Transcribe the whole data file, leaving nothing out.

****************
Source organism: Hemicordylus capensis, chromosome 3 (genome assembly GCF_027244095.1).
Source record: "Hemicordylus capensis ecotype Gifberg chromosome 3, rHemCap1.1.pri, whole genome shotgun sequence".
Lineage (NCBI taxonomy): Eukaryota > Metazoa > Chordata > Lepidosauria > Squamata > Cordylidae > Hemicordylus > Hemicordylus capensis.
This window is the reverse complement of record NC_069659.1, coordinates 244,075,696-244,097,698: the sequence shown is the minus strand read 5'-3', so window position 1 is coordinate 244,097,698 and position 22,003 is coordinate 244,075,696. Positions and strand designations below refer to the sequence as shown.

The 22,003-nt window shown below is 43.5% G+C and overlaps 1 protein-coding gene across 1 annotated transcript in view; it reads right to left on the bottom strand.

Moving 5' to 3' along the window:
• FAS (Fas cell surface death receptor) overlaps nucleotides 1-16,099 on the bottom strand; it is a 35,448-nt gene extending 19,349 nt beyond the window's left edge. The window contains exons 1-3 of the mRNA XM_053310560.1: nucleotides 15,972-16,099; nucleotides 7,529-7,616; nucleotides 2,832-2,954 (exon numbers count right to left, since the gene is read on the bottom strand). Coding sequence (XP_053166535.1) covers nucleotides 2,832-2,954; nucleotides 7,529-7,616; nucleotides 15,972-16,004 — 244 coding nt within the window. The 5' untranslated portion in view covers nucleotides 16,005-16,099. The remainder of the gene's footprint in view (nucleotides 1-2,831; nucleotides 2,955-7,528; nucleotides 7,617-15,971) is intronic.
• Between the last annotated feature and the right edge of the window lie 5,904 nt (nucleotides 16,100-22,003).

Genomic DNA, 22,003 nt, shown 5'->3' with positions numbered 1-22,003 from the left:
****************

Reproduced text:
Source organism: Hemicordylus capensis, chromosome 3 (genome assembly GCF_027244095.1).
Source record: "Hemicordylus capensis ecotype Gifberg chromosome 3, rHemCap1.1.pri, whole genome shotgun sequence".
Lineage (NCBI taxonomy): Eukaryota > Metazoa > Chordata > Lepidosauria > Squamata > Cordylidae > Hemicordylus > Hemicordylus capensis.
This window is the reverse complement of record NC_069659.1, coordinates 244,075,696-244,097,698: the sequence shown is the minus strand read 5'-3', so window position 1 is coordinate 244,097,698 and position 22,003 is coordinate 244,075,696. Positions and strand designations below refer to the sequence as shown.

The 22,003-nt window shown below is 43.5% G+C and overlaps 1 protein-coding gene across 1 annotated transcript in view; it reads right to left on the bottom strand.

Moving 5' to 3' along the window:
• FAS (Fas cell surface death receptor) overlaps nucleotides 1-16,099 on the bottom strand; it is a 35,448-nt gene extending 19,349 nt beyond the window's left edge. The window contains exons 1-3 of the mRNA XM_053310560.1: nucleotides 15,972-16,099; nucleotides 7,529-7,616; nucleotides 2,832-2,954 (exon numbers count right to left, since the gene is read on the bottom strand). Coding sequence (XP_053166535.1) covers nucleotides 2,832-2,954; nucleotides 7,529-7,616; nucleotides 15,972-16,004 — 244 coding nt within the window. The 5' untranslated portion in view covers nucleotides 16,005-16,099. The remainder of the gene's footprint in view (nucleotides 1-2,831; nucleotides 2,955-7,528; nucleotides 7,617-15,971) is intronic.
• Between the last annotated feature and the right edge of the window lie 5,904 nt (nucleotides 16,100-22,003).

Genomic DNA, 22,003 nt, shown 5'->3' with positions numbered 1-22,003 from the left: